FRANCHISE TAX BOARD of the State of California, Petitioner and Appellant, v. FIRESTONE TIRE & RUBBER COMPANY, etc., Defendant and Respondent.
Franchise Tax Board filed petition for order requiring Firestone Tire & Rubber Company to cooperate in an audit investigation for the period November 1, 1963, through October 31, 1974.1 The Board appeals from judgment dismissing the action entered after Firestone's demurrer was sustained without leave to amend. (Code Civ.Proc., s 581, subd. 3, s 581d.)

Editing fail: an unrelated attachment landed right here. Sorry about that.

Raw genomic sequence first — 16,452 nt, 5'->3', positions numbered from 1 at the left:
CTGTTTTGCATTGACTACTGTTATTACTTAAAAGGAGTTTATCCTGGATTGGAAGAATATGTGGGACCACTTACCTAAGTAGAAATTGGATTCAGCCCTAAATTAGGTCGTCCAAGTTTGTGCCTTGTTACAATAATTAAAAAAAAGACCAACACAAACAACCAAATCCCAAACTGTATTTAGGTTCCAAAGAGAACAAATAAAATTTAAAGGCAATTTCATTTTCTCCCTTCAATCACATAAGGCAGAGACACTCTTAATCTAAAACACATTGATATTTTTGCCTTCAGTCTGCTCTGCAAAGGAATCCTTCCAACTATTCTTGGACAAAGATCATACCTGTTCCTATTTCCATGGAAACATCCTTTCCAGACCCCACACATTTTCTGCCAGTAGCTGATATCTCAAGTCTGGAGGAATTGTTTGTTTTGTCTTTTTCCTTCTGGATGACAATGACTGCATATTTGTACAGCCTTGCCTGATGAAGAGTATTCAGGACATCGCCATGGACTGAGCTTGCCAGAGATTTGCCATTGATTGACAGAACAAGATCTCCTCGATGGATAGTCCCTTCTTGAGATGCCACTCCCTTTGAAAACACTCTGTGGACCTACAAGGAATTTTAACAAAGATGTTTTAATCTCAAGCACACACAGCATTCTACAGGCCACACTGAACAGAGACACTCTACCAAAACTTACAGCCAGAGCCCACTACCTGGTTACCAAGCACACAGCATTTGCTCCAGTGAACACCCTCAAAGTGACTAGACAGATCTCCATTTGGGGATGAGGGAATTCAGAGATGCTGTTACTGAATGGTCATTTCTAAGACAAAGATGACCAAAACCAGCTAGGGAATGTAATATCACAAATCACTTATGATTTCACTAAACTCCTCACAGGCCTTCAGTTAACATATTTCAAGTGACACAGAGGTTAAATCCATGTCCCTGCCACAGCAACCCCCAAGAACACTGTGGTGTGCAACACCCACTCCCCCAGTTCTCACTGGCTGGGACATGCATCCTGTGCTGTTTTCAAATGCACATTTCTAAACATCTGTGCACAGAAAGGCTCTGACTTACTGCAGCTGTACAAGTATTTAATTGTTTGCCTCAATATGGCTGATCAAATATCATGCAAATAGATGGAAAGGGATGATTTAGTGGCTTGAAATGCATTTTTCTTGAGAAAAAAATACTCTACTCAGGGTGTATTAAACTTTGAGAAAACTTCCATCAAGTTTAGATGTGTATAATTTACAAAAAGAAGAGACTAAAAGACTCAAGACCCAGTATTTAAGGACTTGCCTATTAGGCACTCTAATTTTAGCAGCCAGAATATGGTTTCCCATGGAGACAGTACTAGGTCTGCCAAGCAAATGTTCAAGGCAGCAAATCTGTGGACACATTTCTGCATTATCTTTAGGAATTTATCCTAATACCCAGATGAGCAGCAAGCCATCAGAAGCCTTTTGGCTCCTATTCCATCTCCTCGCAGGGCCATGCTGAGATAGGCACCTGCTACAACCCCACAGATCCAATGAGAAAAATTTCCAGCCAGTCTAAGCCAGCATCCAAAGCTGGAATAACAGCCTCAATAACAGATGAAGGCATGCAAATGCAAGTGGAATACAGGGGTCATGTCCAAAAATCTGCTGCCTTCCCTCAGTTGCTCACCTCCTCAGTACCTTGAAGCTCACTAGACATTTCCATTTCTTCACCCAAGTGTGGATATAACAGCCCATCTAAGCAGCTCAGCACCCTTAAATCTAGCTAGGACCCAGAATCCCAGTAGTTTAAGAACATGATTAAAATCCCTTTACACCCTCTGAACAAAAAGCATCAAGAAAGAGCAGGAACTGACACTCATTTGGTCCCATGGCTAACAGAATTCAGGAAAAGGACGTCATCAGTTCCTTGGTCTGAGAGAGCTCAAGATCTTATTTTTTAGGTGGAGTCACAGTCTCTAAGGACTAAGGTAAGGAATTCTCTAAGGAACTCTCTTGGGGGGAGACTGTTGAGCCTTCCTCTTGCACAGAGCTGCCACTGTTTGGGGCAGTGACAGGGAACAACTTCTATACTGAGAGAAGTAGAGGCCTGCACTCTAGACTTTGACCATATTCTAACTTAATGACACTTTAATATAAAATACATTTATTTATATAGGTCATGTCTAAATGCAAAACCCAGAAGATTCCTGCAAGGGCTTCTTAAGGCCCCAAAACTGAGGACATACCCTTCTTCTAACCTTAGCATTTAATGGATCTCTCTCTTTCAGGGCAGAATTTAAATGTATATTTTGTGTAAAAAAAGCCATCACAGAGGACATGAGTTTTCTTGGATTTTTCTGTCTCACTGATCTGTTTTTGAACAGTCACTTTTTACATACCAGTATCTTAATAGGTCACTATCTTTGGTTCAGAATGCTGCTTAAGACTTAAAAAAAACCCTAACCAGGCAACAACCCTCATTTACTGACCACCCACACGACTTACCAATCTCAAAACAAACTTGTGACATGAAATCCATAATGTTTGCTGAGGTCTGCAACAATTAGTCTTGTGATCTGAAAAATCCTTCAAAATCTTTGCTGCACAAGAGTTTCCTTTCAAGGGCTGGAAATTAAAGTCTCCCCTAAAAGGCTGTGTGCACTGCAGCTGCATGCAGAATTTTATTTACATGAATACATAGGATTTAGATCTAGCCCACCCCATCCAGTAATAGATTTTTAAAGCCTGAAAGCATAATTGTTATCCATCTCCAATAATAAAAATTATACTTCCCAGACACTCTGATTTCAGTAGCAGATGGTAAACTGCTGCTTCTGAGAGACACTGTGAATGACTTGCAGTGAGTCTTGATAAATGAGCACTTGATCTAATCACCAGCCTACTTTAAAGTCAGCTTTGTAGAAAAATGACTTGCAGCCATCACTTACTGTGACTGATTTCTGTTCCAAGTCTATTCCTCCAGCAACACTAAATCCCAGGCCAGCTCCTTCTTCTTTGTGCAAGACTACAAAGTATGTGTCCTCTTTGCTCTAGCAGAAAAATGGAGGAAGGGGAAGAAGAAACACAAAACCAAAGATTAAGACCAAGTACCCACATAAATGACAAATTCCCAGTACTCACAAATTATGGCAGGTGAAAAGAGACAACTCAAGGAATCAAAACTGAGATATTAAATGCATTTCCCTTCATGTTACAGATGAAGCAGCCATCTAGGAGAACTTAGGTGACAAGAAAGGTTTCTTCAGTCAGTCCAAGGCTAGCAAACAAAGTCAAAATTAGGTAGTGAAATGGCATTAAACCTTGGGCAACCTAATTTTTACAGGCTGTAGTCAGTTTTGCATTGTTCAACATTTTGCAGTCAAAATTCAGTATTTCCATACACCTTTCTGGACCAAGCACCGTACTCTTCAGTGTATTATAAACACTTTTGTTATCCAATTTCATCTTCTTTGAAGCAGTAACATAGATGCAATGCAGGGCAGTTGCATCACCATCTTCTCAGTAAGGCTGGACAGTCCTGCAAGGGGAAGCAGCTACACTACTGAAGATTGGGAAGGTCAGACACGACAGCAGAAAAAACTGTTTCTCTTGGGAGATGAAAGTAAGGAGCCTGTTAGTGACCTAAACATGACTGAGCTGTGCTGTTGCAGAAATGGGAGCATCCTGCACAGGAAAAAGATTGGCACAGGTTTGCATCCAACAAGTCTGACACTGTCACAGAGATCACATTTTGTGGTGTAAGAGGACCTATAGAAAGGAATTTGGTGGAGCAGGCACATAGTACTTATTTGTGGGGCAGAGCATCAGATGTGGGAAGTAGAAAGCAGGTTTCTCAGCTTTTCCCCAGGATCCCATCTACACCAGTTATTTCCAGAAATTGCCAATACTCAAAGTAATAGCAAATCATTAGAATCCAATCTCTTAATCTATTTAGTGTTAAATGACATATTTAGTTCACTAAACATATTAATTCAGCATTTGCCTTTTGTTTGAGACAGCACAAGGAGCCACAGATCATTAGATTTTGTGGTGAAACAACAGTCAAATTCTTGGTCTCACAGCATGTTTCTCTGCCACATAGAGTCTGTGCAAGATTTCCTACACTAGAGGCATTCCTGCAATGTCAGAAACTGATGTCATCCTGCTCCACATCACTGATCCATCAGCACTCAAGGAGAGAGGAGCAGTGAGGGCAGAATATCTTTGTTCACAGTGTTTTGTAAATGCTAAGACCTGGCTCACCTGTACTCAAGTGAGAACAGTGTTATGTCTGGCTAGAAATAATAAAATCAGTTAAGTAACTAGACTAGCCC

The Board is a state agency authorized to administer the Bank and Corporation Tax Law (Rev. & Tax.Code, s 23001 et seq.) by means including the making of audit examinations and investigations of taxpayers subject thereto. Firestone is a corporation organized and existing under the laws of Ohio with its principal place of business in that state. Commencing before November 1, 1959, and at all times since, Firestone has conducted both intrastate and interstate business in California, and has derived income from sources within and without California which is subject to taxation under the Bank and Corporation Tax Law. At all such times, Firestone and its subsidiaries (companies of which Firestone owns more than 50 percent) have engaged in the manufacture, purchase and sale of rubber and rubber products throughout the world. Commencing before November 1, 1959, and at all times since, Firestone has engaged in a unitary business with its subsidiaries within and without California. Firestone thereby has earned income part of which should be apportioned to California, and has incurred tax liability to that state for each income year commencing November 1, 1959. Firestone has filed California bank and corporation tax returns for each of such years showing that it engaged in a unitary business with five of its subsidiaries which actively conduct business in California. With respect to the income years from November 1, 1959, through October 31, 1963, substantial disputes have arisen between Firestone and the Board regarding Firestone's bank and corporate tax liability. Firestone filed against the Board an action for refund of taxes paid by Firestone for those years. In that action, Firestone contends that it is engaged in a unitary business with only five of its numerous subsidiaries, as required in its tax returns. The Board contends that during each of the income years covered by the action, the rubber business of all Firestone subsidiaries was unitary, and thus includible in the formula to apportion a part of Firestone's income to California.